SAN FRANCISCO – Pearls, the social network that drew millions of Trump supporters before it disappears from the internet, is back online a month after Amazon and other tech giants cut off the company to host calls for violence around the time of the Capitol uprising.
Being iced on by the tech giants turned Parler into a cause celebrity for conservatives who complained about being censored, as well as a test case for openness on the Internet. It was unclear whether the social network, which had positioned itself as a free speech and slightly moderated side, could survive after being blacklisted by the major technology companies.
For several weeks, it seemed like the answer was no. But on Monday, for the first time since January 10, typing parler.com in a web browser returned a page to log in to the social network – a move that had required weeks of work by the small company and which had led to the departure by its CEO.
Parler executives did not immediately respond to requests for comment Monday.
It was unclear how Parler had figured out how to host his site on computer servers, the core technology that supports any site. Many of the major web hosting companies had previously rejected it. For other services required to run a large site, Parler stood on help from a Russian company who once worked for the Russian government and a company in Seattle that once supported a neo-Nazi place.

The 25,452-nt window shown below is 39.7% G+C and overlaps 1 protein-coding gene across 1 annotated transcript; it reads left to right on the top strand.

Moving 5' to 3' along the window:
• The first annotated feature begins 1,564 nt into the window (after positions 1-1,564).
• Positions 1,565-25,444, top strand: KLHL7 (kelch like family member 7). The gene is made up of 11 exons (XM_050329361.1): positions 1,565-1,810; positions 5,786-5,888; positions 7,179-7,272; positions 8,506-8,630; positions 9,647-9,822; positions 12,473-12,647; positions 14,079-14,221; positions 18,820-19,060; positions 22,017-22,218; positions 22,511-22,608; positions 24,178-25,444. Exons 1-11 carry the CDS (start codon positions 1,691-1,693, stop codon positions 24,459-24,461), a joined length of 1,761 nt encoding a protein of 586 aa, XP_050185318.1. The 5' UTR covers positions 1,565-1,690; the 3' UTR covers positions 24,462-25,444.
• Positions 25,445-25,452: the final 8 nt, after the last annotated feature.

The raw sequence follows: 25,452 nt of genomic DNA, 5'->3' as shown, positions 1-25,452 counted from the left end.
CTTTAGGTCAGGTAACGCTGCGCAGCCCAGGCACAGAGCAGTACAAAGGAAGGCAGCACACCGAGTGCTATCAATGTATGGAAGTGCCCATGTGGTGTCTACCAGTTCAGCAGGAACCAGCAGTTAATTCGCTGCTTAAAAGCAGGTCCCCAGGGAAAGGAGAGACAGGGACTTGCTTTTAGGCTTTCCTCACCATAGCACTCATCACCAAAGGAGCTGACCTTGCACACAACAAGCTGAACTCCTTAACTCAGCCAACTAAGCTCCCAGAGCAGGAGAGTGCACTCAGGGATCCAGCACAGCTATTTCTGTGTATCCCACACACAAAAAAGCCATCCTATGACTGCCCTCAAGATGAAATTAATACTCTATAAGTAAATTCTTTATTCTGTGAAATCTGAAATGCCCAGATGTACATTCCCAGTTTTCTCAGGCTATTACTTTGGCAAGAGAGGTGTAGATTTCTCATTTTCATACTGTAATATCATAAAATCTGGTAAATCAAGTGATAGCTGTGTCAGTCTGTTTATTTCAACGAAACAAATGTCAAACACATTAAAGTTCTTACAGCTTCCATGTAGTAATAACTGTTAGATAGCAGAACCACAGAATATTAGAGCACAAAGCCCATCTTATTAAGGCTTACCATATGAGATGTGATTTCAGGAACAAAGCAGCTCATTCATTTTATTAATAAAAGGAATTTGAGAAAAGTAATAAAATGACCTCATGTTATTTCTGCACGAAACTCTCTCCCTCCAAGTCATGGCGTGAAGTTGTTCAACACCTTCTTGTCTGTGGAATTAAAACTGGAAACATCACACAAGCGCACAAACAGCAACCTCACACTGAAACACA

Parler’s return seemed to be a victory for small businesses challenging Big Tech’s dominance. The company had tried to make its situation with power in companies like Amazon, which stopped hosting Parlor’s site on its computer servers, and Apple and Google, which removed Parler’s mobile app from their app stores.
Parler had become a hub for right-wing conversations over the past year, as millions of people on the far right had flocked to the platform over what they perceived as censorship of conservative voices from Facebook, Twitter and Google. Much of the content on Parler was benign, but for several months prior to the January 6 Capitol uprising, the site also hosted calls for violence, hate speech and misinformation.
Days after the uprising, Amazon, Apple and Google said they had cut off Pearls because it showed it could not consistently enforce its own rules against positions calling for violence. Apple and Google have said they would allow Parler’s app to return if the company could prove it could effectively politicize its social network.
After Amazon started Parler from its web hosting service, Parler sued it, accusing it of antitrust violations and breaking its contract. A federal judge said last month that Amazon’s contract allowed it to end the service and refused to force the company to continue hosting Parler, which the startup company had requested.
Parler had more than 15 million users when it went offline and was one of the fastest growing apps in the United States. It is largely funded by Rebekah Mercer, one of the Republican Party’s greatest benefactors.
John Matze, Parler’s co-founder and CEO, said earlier this month that Mrs. Mercer had effectively fired him over disagreements over how to run the site. Ms Mercer has hired Mark Meckler, a leading voice in the Tea Party movement, to lead Parler.
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